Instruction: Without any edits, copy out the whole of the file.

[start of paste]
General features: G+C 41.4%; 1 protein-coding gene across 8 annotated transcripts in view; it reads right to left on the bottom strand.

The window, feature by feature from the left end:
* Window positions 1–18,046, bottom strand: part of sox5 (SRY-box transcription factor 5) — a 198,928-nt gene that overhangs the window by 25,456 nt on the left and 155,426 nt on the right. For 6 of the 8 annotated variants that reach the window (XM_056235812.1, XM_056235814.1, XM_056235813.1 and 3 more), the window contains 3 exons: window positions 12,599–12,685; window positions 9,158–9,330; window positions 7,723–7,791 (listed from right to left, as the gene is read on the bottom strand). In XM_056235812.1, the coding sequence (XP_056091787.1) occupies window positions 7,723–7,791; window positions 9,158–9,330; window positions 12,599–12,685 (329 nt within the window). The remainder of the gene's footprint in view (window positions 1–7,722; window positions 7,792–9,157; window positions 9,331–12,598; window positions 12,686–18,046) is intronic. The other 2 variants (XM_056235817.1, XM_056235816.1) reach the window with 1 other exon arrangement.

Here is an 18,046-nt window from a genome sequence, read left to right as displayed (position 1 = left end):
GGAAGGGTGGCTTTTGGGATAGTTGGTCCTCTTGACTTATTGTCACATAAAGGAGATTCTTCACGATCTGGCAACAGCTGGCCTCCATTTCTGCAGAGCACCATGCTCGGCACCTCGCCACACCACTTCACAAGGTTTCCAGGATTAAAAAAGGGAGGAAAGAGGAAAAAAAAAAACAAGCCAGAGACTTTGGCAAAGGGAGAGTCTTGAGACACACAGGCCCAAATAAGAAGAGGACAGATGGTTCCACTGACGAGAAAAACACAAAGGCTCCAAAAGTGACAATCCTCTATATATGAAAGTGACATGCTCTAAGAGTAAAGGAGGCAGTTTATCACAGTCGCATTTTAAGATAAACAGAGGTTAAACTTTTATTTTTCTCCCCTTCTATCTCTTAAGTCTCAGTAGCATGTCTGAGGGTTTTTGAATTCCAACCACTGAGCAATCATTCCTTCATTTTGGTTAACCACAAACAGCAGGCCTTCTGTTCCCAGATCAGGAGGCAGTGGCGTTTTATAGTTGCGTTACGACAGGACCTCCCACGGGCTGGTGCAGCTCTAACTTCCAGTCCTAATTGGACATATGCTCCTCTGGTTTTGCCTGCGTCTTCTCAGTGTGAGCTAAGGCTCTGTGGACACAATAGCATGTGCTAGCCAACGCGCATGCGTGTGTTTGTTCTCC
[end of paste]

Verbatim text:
General features: G+C 41.4%; 1 protein-coding gene across 8 annotated transcripts in view; it reads right to left on the bottom strand.

The window, feature by feature from the left end:
* Window positions 1–18,046, bottom strand: part of sox5 (SRY-box transcription factor 5) — a 198,928-nt gene that overhangs the window by 25,456 nt on the left and 155,426 nt on the right. For 6 of the 8 annotated variants that reach the window (XM_056235812.1, XM_056235814.1, XM_056235813.1 and 3 more), the window contains 3 exons: window positions 12,599–12,685; window positions 9,158–9,330; window positions 7,723–7,791 (listed from right to left, as the gene is read on the bottom strand). In XM_056235812.1, the coding sequence (XP_056091787.1) occupies window positions 7,723–7,791; window positions 9,158–9,330; window positions 12,599–12,685 (329 nt within the window). The remainder of the gene's footprint in view (window positions 1–7,722; window positions 7,792–9,157; window positions 9,331–12,598; window positions 12,686–18,046) is intronic. The other 2 variants (XM_056235817.1, XM_056235816.1) reach the window with 1 other exon arrangement.

Here is an 18,046-nt window from a genome sequence, read left to right as displayed (position 1 = left end):
GGAAGGGTGGCTTTTGGGATAGTTGGTCCTCTTGACTTATTGTCACATAAAGGAGATTCTTCACGATCTGGCAACAGCTGGCCTCCATTTCTGCAGAGCACCATGCTCGGCACCTCGCCACACCACTTCACAAGGTTTCCAGGATTAAAAAAGGGAGGAAAGAGGAAAAAAAAAAACAAGCCAGAGACTTTGGCAAAGGGAGAGTCTTGAGACACACAGGCCCAAATAAGAAGAGGACAGATGGTTCCACTGACGAGAAAAACACAAAGGCTCCAAAAGTGACAATCCTCTATATATGAAAGTGACATGCTCTAAGAGTAAAGGAGGCAGTTTATCACAGTCGCATTTTAAGATAAACAGAGGTTAAACTTTTATTTTTCTCCCCTTCTATCTCTTAAGTCTCAGTAGCATGTCTGAGGGTTTTTGAATTCCAACCACTGAGCAATCATTCCTTCATTTTGGTTAACCACAAACAGCAGGCCTTCTGTTCCCAGATCAGGAGGCAGTGGCGTTTTATAGTTGCGTTACGACAGGACCTCCCACGGGCTGGTGCAGCTCTAACTTCCAGTCCTAATTGGACATATGCTCCTCTGGTTTTGCCTGCGTCTTCTCAGTGTGAGCTAAGGCTCTGTGGACACAATAGCATGTGCTAGCCAACGCGCATGCGTGTGTTTGTTCTCC